The negative gearing debate rages on.
I’ve given my thoughts on why negative gearing should not be abolished and you can read Ed Chan’s thoughts here.
Now with recent estimates from ratings agency Moody estimating that negative gearing, the tax break given to investors who rent property at a loss, has pushed up property prices by 9 per cent, AND Onthehouse.com.au Consulting Analyst John Edwards has weighed into the discussion and argued that it is time for the government to take action.
However, with probably more than 1.25 million Australian’s benefiting from negative gearing, he cautioned that scrapping the tax break is not the best way forward for Australia.
“The volume of deductions being claimed is probably in the order of $20 billion per annum plus.”
Mr Edwards, said that removing the Negative Gearing benefit from property investment but not other investments would create a market distortion and could have a jolting affect on Australia’s property market.
4 steps to correct the market imbalance
Instead, Mr Edwards believes that the government should take four steps to correct the market imbalance caused by negative gearing:
- Instruct the Australian Tax Office (ATO) that transactions which are geared past an untenable level and produce tax losses annually for an unreasonable period of time (say five years) should be challenged under PART IVA – the section of the tax code that deals with tax avoidance.
- Ask the Tax Commissioner to issue a general tax ruling indicating that any party investing in residential property who borrows in excess of 80 per cent will be subject to scrutiny.
- State that, upon the sale of an investment property, if at no time during a reasonable pre-sale period did the rental income exceed the interest and other deductions, the tax office would consider the transaction was in effect purchased for the purpose of trading in residential property and hence the Capital Gains Tax benefit of only having to pay tax on 50 per cent of the gain would not be available.
- Follow these rulings up by taking action in the courts against a few very clearly very over leveraged transactions to confirm its position.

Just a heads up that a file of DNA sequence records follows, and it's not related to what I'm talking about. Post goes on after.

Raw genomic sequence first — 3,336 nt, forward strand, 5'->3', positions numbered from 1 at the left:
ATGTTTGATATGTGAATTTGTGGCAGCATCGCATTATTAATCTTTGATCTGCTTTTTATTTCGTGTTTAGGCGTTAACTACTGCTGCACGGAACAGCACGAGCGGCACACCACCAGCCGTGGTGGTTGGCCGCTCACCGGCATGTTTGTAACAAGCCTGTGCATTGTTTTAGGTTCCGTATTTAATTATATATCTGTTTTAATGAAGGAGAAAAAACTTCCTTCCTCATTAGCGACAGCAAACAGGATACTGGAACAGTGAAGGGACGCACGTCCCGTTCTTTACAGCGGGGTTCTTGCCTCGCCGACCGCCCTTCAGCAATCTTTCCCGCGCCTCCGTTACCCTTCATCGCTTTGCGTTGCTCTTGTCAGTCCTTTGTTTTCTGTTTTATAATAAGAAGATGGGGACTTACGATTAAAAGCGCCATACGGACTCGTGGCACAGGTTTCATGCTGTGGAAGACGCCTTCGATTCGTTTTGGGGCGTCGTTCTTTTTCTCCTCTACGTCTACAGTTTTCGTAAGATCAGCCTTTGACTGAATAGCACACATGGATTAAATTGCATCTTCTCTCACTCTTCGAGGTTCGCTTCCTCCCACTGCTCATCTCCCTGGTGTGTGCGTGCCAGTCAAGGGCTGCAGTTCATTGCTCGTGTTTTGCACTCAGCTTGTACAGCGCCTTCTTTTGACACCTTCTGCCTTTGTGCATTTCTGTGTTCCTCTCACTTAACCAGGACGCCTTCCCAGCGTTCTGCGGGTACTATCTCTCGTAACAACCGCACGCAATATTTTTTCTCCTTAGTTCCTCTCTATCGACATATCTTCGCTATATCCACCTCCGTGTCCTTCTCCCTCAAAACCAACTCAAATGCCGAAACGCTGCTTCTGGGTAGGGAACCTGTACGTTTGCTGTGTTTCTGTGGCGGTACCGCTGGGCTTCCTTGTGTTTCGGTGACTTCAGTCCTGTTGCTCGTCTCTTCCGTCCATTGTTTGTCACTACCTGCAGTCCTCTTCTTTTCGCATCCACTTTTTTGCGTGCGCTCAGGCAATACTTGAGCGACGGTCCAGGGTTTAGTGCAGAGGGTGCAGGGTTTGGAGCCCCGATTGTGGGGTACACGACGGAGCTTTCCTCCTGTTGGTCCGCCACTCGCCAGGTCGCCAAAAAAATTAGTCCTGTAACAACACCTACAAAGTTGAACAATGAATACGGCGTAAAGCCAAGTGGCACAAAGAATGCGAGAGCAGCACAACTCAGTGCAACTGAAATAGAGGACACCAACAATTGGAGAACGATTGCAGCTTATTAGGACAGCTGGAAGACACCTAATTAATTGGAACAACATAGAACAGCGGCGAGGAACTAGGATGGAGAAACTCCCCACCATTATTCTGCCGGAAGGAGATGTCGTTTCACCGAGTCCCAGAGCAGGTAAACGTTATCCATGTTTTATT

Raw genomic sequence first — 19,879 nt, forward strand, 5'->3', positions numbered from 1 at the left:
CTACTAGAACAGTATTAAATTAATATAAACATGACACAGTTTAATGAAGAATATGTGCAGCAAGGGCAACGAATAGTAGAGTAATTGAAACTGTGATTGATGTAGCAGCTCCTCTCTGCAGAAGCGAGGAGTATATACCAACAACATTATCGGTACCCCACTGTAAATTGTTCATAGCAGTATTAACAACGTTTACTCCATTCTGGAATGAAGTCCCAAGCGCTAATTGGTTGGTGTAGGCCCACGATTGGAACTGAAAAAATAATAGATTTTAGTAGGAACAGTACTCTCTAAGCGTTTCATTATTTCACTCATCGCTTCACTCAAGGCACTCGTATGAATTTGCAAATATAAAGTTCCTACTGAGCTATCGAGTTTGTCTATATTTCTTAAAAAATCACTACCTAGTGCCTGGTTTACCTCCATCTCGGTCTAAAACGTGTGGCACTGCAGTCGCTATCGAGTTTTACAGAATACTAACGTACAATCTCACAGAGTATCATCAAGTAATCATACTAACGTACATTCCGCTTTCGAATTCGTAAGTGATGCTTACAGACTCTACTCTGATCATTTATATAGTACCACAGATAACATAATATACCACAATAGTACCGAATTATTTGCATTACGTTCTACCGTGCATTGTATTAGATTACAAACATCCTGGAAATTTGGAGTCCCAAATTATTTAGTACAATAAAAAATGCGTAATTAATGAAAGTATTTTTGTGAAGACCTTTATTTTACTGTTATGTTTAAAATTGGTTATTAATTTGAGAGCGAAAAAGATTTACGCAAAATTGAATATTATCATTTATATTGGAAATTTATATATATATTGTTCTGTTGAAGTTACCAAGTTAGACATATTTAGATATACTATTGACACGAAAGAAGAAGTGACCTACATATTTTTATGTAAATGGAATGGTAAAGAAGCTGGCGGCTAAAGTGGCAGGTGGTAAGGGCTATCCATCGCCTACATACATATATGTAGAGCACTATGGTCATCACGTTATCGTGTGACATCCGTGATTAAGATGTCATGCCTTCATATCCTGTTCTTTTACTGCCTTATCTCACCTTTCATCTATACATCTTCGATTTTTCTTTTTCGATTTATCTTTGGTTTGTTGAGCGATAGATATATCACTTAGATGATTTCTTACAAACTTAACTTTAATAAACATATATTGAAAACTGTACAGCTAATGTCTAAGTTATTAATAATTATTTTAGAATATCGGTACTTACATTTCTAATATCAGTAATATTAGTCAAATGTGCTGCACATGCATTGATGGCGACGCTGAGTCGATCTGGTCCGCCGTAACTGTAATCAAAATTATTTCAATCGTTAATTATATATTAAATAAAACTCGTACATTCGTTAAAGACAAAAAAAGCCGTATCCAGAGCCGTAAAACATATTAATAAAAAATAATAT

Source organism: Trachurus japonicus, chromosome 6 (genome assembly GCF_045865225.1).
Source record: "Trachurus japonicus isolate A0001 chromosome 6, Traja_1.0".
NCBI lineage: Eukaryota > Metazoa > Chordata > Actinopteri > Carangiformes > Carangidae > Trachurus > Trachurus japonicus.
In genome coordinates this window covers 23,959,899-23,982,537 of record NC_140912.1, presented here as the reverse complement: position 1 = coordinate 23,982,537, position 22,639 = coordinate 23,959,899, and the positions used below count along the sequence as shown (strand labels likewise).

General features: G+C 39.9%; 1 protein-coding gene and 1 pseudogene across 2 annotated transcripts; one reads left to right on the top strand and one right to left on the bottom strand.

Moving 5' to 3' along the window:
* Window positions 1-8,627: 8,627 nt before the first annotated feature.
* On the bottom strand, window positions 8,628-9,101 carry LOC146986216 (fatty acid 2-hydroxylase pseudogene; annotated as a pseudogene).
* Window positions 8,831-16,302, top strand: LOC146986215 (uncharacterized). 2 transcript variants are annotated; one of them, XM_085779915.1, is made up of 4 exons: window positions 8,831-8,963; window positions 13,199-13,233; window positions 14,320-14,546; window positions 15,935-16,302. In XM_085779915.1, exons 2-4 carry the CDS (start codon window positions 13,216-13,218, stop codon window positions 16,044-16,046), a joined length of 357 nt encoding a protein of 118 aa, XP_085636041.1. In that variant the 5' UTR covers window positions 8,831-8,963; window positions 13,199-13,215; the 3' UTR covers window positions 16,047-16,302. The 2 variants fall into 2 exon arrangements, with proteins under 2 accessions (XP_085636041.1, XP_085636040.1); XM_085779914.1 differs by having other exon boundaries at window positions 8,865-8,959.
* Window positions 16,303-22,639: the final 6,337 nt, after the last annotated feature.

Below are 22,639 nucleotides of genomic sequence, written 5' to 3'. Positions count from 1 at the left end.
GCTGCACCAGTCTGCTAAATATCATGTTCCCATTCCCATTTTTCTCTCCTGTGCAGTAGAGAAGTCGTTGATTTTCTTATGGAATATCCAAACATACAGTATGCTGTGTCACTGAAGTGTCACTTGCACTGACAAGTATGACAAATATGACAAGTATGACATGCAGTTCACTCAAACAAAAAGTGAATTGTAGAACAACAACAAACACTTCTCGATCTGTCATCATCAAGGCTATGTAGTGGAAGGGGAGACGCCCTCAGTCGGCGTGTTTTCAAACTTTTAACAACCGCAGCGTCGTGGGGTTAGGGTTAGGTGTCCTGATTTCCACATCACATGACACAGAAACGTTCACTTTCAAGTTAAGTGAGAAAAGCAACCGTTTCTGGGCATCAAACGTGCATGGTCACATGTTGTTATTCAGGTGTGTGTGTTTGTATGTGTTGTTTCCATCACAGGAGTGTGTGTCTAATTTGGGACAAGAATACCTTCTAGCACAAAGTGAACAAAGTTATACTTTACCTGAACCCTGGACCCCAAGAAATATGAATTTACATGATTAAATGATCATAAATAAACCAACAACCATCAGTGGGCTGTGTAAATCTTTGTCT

Mr Edwards said:
“Negative gearing is a necessary mechanism, in effect acting as a subsidy for people who are renting and encouraging the provision of rental stock for people who cannot afford to buy.
It is also a risk minimiser for the investor when interest rates increase.
However, there are increasingly cases where it is being allowed by Federal Government authorities when it should not be, and this is distorting the market, causing higher house prices and making it harder for first time buyers.
“Simply removing negative gearing would result in property being treated differently from other asset classes, which in itself could have long term negative effects.
In fact, tax legislation is quite clear in that investors are not permitted to enter into a transaction with the main purpose of reducing their tax liability – and similarly that if an investor is buying a property with the sole aim of making profits from capital gains and not rentals, then this constitutes property trading, that is, the investor was in the business of buying and selling residential property for a profit and is therefore not entitled to benefits in terms of the capital gains tax legislation.
Clearly, the current reality on the ground is that many property transactions should be challenged.
It is not the fault of the Tax Office that there hasn’t been stricter management of residential property investment, the Tax Office is the instrument of the Federal Treasury, acting on their direction and requires the staff to implement rules and regulation.[sam id=48 codes=’true’]
There will be many ordinary Australians who have no idea about the limitation in terms of negative gearing.
There is simply so much hype about it that many will just simply think there is no limitation and will not be getting any tax advice and doing their own tax returns.
We are calling on the Federal Treasury to work with the Tax Office to clarify the current situation when it comes to negative gearing, and to take steps to correct how negative gearing is being enforced.
Financial planners and mortgage brokers who are encouraging negative gearing to excessive levels need to recognise their obligations and potential liability in providing their clients with inappropriate advice and make sure that their client is such that the tax deductions they are relying on are not disallowed when the transaction is reviewed by the commissioner.”
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